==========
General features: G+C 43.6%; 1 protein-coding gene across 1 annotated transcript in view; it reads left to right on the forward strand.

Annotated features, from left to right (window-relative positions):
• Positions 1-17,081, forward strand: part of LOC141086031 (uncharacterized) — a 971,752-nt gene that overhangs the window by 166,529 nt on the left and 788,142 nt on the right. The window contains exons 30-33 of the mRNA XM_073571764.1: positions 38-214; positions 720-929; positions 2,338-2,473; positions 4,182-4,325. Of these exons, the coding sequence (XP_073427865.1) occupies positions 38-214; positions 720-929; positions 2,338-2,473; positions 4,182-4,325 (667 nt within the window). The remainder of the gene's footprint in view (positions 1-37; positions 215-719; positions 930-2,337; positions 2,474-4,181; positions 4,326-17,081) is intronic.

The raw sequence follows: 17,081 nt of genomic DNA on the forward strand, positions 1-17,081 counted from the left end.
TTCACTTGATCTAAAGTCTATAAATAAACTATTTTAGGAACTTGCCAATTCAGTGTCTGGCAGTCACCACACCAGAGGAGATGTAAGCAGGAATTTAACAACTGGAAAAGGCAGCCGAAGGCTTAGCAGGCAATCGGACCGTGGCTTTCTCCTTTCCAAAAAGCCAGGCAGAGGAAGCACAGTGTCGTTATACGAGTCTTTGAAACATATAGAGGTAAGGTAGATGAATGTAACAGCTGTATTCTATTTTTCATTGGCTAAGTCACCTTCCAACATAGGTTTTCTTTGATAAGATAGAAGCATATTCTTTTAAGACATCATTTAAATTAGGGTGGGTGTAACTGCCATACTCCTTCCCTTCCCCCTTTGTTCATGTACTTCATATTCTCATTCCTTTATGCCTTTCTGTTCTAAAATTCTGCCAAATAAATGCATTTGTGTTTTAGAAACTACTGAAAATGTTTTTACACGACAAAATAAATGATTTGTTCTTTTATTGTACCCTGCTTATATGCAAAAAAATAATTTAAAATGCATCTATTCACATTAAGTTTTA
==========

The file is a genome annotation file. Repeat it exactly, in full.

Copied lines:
General features: G+C 43.6%; 1 protein-coding gene across 1 annotated transcript in view; it reads left to right on the forward strand.

Annotated features, from left to right (window-relative positions):
• Positions 1-17,081, forward strand: part of LOC141086031 (uncharacterized) — a 971,752-nt gene that overhangs the window by 166,529 nt on the left and 788,142 nt on the right. The window contains exons 30-33 of the mRNA XM_073571764.1: positions 38-214; positions 720-929; positions 2,338-2,473; positions 4,182-4,325. Of these exons, the coding sequence (XP_073427865.1) occupies positions 38-214; positions 720-929; positions 2,338-2,473; positions 4,182-4,325 (667 nt within the window). The remainder of the gene's footprint in view (positions 1-37; positions 215-719; positions 930-2,337; positions 2,474-4,181; positions 4,326-17,081) is intronic.

The raw sequence follows: 17,081 nt of genomic DNA on the forward strand, positions 1-17,081 counted from the left end.
TTCACTTGATCTAAAGTCTATAAATAAACTATTTTAGGAACTTGCCAATTCAGTGTCTGGCAGTCACCACACCAGAGGAGATGTAAGCAGGAATTTAACAACTGGAAAAGGCAGCCGAAGGCTTAGCAGGCAATCGGACCGTGGCTTTCTCCTTTCCAAAAAGCCAGGCAGAGGAAGCACAGTGTCGTTATACGAGTCTTTGAAACATATAGAGGTAAGGTAGATGAATGTAACAGCTGTATTCTATTTTTCATTGGCTAAGTCACCTTCCAACATAGGTTTTCTTTGATAAGATAGAAGCATATTCTTTTAAGACATCATTTAAATTAGGGTGGGTGTAACTGCCATACTCCTTCCCTTCCCCCTTTGTTCATGTACTTCATATTCTCATTCCTTTATGCCTTTCTGTTCTAAAATTCTGCCAAATAAATGCATTTGTGTTTTAGAAACTACTGAAAATGTTTTTACACGACAAAATAAATGATTTGTTCTTTTATTGTACCCTGCTTATATGCAAAAAAATAATTTAAAATGCATCTATTCACATTAAGTTTTA